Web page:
The photo below is another commercial site close to the one shown above. Here, their signature maple was let grow to maturity above the roof line and signage. Yes, they have leaves to clean up, but they had just as many when it was being topped in the past. Look at the grandeur the tree gives the site now.  I see, “Healthy tree, healthy bank.”… but I’m obviously opinionated, and besides, that’s our bank!  BlogShot2

So the solution is to let trees mature above the signage and provide a sense of security and comfort for patrons.  While they are maturing, and they can be thinned so that motorists can see the signage through the trees while they’re growing taller than the signs.

In reality, selective pruning, cooperating with the tree’s natural shape, is less expensive in the long run, and so much more aesthetically pleasing.  If you live in the Olympia area, take a look at the parking lot trees on Cooper Pt. Rd by Barnes and Noble and Trader Joe’s to see how previously topped trees can be pruned to restore their natural shape, contain the size and allow full view of signage.

image

These trees were topped for years supposedly so the signs could be read from the road…. or was it just to keep the maintenance company busy in the winter?  Nevertheless, tree size can be maintained by correct pruning by qualified arborists who know the ropes.  It took a few years but the trees look natural and the signage problem has been solved.  I like this parking lot now…I hated it during the years when the trees were being topped.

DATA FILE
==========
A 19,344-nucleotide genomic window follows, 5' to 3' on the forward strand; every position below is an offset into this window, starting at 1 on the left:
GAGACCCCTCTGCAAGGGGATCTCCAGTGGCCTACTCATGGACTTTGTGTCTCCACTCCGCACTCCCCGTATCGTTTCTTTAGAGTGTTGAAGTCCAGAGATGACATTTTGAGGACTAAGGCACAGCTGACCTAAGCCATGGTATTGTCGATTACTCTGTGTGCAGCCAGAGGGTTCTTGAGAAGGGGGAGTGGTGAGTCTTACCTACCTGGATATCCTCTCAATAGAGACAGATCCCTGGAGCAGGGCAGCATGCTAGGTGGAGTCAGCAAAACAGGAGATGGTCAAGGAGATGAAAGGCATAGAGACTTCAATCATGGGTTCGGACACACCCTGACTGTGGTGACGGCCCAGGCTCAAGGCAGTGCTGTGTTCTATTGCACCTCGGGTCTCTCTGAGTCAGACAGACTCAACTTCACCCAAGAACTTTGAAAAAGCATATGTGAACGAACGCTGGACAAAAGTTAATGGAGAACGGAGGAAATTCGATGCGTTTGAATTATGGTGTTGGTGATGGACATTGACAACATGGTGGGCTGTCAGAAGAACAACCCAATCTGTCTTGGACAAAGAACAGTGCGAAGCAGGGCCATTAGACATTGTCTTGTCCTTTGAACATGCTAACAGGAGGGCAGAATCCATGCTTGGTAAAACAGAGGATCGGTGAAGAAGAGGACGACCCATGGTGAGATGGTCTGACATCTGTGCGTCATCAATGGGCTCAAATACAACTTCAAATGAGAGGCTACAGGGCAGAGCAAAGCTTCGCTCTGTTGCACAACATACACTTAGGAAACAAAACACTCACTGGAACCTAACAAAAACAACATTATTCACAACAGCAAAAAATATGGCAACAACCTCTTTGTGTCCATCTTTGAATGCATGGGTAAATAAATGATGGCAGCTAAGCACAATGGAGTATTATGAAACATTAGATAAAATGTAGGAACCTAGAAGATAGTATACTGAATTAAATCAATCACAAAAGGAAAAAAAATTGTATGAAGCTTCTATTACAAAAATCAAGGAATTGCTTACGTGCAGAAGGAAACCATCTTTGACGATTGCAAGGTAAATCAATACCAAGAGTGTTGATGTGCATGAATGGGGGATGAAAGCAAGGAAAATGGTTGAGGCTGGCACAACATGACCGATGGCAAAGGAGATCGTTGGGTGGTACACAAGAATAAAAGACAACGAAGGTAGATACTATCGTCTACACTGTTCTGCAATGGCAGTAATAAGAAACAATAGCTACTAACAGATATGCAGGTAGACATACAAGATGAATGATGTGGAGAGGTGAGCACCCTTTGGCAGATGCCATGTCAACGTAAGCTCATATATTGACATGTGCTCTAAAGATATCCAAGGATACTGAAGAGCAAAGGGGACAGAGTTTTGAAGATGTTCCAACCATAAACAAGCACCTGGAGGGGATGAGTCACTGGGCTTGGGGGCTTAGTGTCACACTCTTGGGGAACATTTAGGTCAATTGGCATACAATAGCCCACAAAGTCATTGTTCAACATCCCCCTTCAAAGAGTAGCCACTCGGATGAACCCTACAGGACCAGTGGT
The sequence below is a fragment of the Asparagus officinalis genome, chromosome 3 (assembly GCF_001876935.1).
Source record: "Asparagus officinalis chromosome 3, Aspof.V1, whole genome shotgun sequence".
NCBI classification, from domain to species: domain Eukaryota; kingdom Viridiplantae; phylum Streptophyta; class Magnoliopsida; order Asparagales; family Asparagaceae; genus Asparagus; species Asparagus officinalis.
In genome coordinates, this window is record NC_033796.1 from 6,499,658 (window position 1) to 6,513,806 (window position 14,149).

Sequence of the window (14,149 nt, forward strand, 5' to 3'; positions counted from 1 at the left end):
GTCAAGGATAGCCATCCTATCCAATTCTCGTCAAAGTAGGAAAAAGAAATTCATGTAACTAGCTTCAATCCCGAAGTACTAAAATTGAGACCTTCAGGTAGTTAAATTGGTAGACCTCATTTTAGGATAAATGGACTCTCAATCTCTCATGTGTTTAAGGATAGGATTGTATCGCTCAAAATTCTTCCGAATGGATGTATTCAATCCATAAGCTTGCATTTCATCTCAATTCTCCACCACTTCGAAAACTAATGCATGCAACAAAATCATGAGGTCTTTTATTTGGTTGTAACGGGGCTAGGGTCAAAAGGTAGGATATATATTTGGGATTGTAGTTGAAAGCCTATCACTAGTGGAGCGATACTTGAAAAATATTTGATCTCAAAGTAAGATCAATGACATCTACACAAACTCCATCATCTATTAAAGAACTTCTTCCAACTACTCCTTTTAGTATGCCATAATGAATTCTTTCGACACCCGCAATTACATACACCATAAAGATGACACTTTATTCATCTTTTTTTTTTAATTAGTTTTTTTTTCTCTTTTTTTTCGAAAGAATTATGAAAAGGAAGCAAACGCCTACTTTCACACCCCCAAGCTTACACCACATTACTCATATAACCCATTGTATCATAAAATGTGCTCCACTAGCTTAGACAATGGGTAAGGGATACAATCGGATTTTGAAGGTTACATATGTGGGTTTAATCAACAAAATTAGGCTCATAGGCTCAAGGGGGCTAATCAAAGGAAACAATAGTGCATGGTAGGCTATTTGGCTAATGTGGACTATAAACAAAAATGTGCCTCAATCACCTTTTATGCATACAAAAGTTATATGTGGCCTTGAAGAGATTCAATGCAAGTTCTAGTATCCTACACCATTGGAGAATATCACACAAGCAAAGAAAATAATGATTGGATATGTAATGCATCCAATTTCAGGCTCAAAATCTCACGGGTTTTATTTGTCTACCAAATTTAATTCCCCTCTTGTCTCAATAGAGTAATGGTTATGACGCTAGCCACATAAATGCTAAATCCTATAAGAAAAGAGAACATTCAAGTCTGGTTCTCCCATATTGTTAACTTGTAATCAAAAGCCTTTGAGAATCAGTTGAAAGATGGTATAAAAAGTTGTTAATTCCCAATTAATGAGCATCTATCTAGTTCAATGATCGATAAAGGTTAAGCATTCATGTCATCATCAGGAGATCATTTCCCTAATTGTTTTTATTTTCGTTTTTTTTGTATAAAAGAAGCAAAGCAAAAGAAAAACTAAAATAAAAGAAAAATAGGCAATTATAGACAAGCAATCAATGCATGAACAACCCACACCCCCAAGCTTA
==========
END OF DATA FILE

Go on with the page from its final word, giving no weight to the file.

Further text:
Close by, the parking lot trees below were topped for some unknown reason and have responded by growing many times more branches, hiding the signs and looking just plain ugly!  You have to wonder why?

image

If the cost of cutting every year were invested in periodic treatments to slow down growth, or in replacing the overgrown trees, the results would be a much healthier trees and so much more pleasing to the eye.

So much of what we see when we shop affects the way we form opinions about just about everything, including tree care.  Sadly we see way too much “malpruning” on residential sites now and it may have been influenced what we see in many parking lots…it’s very sad to say the least.  Pruning trees correctly might be slightly more costly initially, but the long term benefits far outweigh the short term savings.  Proper pruning and plant health care treatments extend the life of trees; improper cutting can lead to an early failure from storm damage or decay.

We offer very cost effective* tree growth regulator (TGR) treatments that can slow most trees down as much as 50%. The same thing goes for shrubs, shearing is not the best way to maintain them with a few exceptions, but that’s for another day.

* 5-3″ caliper trees would cost about $100 to regulate the growth.  One treatment lasts for up to 3 years. Free quotes gladly, minimums apply.

Call us for references for qualified arborists that don’t top trees.

Some interesting sites that deal with the topic;

http://www.plantamnesty.org/home/index.aspx

http://www.treesaregood.com/

Your thoughts?

Regards,

Neal